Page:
Sports

Kevin Durant’s 2019 Postseason Changed Everything and Resolved Nothing

Kevin Durant walks off the floor at Scotiabank Arena.
Kevin Durant walks off the floor at Scotiabank Arena in Toronto on Monday.
Claus Andersen/Getty Images

Few NBA careers have been as eventful as Kevin Durant’s past two months. During the 2019 NBA playoffs, Durant has been described as the undisputed best player in the world, a superfluous cog in Golden State’s system, an outright detriment to that system, a me-first baby (just asking questions), the bravest Warrior of them all, and a casualty of our win-at-all-costs sports culture. On Wednesday, Durant confirmed on Instagram that he’d ruptured his Achilles tendon after returning from a calf injury to (briefly) take the court in Game 5 of the NBA Finals. In the caption, he said that it was “just the way things go in this game,” as if each of the league’s 500 or so players are destined to follow this unprecedented course.

When Durant left Oklahoma City for Golden State in 2016, he made a fraught career move sound incredibly simple. Durant wrote in the Players’ Tribune that the “primary mandate I had for myself in making this decision was to have it based on the potential for my growth as a player.” Team and individual success followed immediately, and Durant was named the Finals MVP in both 2017 and 2018. But Golden State’s back-to-back titles, and Durant’s on-court brilliance, were never seen as evidence of growth. Rather, they were perceived as an inevitability. Of course the league’s best team was going to win big after adding the league’s most talented scorer. Of course the league’s most talented scorer was going to benefit from playing on the league’s best team.

Durant and his teammates have always resented the perception that they had it easy. At the same time, it wasn’t that long ago that the Warriors star was hyping his own indomitability. After Golden State blew a 31-point lead in Game 2 of its first-round matchup against the Clippers—a game in which Durant took only eight shots—he shrugged off the idea that he needed to get into a personal duel with the Clippers’ diminutive and feisty point guard Patrick Beverley. “I’m Kevin Durant,” he said. “You know who I am.”

Not long after those words came out of his mouth, everyone started to lose track of who, exactly, Kevin Durant is.

First, Durant went on a breathtaking offensive tear, averaging 38.8 points per contest over the next eight games. It was midway through this run that Golden State head coach Steve Kerr said, “He’s the best player in the world—most skilled player in the world.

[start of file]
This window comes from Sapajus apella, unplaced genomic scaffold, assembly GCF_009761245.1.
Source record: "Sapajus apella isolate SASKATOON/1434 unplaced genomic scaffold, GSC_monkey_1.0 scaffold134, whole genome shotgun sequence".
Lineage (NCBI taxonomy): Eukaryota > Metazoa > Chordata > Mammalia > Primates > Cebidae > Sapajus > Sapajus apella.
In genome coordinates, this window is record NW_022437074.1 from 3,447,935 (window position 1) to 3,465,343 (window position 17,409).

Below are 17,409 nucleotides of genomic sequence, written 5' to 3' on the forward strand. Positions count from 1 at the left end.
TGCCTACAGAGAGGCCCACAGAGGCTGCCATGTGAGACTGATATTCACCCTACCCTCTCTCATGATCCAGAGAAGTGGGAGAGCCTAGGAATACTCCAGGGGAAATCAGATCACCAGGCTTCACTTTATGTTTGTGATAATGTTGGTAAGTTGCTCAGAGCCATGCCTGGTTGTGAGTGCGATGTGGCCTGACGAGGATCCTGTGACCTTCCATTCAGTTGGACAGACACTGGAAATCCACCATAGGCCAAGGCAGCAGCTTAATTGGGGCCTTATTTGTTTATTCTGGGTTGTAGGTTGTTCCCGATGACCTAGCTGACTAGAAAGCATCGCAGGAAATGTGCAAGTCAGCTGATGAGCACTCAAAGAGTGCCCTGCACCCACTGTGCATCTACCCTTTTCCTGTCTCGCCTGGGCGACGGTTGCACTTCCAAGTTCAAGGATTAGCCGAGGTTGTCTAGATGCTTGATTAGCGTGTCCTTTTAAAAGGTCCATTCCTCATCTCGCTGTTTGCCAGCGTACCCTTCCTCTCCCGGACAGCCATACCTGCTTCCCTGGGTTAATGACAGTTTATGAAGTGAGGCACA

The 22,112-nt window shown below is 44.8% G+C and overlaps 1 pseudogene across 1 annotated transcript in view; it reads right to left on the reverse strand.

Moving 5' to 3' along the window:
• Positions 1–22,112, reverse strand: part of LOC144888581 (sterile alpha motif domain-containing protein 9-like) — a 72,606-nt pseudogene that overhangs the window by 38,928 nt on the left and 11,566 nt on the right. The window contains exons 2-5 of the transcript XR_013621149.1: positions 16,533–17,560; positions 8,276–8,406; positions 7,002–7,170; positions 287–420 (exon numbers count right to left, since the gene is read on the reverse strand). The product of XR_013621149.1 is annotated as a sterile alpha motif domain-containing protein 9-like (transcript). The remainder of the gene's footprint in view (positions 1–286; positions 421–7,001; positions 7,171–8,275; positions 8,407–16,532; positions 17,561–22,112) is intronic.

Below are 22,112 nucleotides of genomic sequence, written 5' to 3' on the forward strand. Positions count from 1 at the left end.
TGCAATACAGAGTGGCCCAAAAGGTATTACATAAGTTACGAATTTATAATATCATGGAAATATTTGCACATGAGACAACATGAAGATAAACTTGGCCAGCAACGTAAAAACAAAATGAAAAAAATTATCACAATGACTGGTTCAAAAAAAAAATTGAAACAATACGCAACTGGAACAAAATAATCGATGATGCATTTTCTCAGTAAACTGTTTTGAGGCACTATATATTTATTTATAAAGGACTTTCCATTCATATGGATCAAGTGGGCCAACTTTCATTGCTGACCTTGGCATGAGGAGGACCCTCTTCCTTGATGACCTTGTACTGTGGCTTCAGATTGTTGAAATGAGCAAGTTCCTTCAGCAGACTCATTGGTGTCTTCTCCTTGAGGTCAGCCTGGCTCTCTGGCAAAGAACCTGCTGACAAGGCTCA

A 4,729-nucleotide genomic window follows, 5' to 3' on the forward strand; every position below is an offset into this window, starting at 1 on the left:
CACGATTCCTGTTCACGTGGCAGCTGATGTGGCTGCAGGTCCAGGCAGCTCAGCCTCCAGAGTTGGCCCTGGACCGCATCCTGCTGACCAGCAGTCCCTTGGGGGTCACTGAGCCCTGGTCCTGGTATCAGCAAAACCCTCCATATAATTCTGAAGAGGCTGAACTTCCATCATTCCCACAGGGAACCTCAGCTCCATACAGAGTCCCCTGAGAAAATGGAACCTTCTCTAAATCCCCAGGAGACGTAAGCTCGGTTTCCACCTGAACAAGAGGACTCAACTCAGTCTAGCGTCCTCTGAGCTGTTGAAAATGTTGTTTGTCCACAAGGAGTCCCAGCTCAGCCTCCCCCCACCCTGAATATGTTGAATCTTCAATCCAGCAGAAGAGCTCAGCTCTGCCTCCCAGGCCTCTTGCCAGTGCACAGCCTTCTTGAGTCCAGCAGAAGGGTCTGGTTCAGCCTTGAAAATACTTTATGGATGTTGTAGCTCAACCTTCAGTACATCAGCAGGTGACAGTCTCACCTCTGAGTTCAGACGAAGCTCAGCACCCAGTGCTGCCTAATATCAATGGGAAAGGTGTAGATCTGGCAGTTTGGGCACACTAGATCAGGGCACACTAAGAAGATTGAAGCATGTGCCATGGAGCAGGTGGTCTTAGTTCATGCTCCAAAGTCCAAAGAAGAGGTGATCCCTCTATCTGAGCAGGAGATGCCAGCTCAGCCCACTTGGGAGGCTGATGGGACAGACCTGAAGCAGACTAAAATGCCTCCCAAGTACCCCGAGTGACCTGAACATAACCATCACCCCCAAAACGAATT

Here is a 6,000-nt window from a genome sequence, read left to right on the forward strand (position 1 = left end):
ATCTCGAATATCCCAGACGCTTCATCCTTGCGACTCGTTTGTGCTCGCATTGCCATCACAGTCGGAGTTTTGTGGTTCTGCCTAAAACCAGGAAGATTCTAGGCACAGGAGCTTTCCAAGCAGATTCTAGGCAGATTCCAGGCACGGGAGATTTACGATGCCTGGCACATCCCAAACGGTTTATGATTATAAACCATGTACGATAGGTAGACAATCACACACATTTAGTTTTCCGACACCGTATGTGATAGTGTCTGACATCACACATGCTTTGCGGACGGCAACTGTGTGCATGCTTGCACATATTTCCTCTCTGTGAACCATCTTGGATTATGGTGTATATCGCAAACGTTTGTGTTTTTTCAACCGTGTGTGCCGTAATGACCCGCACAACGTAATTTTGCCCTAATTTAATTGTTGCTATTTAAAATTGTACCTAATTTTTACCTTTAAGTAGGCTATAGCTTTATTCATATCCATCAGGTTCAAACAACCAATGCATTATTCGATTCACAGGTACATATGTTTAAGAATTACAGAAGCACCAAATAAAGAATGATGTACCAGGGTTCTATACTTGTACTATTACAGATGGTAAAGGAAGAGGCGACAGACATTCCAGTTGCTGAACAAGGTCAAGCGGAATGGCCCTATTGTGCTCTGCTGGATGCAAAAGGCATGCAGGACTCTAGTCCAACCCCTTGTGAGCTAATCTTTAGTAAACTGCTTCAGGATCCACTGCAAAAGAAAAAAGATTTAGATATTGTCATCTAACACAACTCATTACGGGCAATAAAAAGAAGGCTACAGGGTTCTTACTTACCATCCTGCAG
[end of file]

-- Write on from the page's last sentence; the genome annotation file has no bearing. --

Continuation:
Then came the calf injury in Game 5 of the second round against the Houston Rockets. The Warriors had blown a 2–0 second-round series lead, and Golden State’s fortunes turned around as soon as “the best player in the world” was off the floor. Steph Curry excelled without his running mate, and, after taking care of business against the Rockets in six games, Golden State swept Portland with joyous abandon.

Golden State’s players flatly denied that their improved play was due to Durant’s absence (and they were asked about it a lot), but it was clear that something had changed. What this said about Durant was open to interpretation. With him on the sidelines, there were no definitive answers.

Those answers wouldn’t come in the Finals, either. For as good as the team looked against Portland, the Durant-less Warriors Classic™ was overmatched in its first four games against Kawhi Leonard and the Toronto Raptors. Were it not for a furious third-quarter run in Game 2, Golden State would have been staring down the bristly end of the broom and a humiliating series sweep. Just weeks after being declared a luxury add-on, Durant’s importance to Golden State was once again put into stark relief. Following a month on the sidelines, Durant wanted to help his team turn around a 3–1 deficit and, at the very least, stave off elimination for just one more game. It wound up being the second-most-consequential decision of his basketball career.

Durant’s rescue mission ended when his Achilles snapped after little more than one quarter of play. The Warriors are now in the midst of a frantic game of who’s-to-blame hot potato, even after Durant made it clear in his hospital gurney Instagram post that “I wanted to be out there that night because that’s what I do.”

The 2019 postseason began with Durant defiantly telling the world who he is. He and the Warriors were a given, but, in the course of a tumultuous few months, their inevitability has been replaced by uncertainty and innuendo. Will this series end with a Warriors miracle or a Raptors coronation? Can we expect Durant to be the same player after a recovery process that will reportedly sideline him for the entirety of the next season? And what jersey will he be wearing when he makes his return?

“It’s going to be a journey,” Durant said in Wednesday’s Instagram post. If the past two months are any indication, there’s no use in guessing how it will end.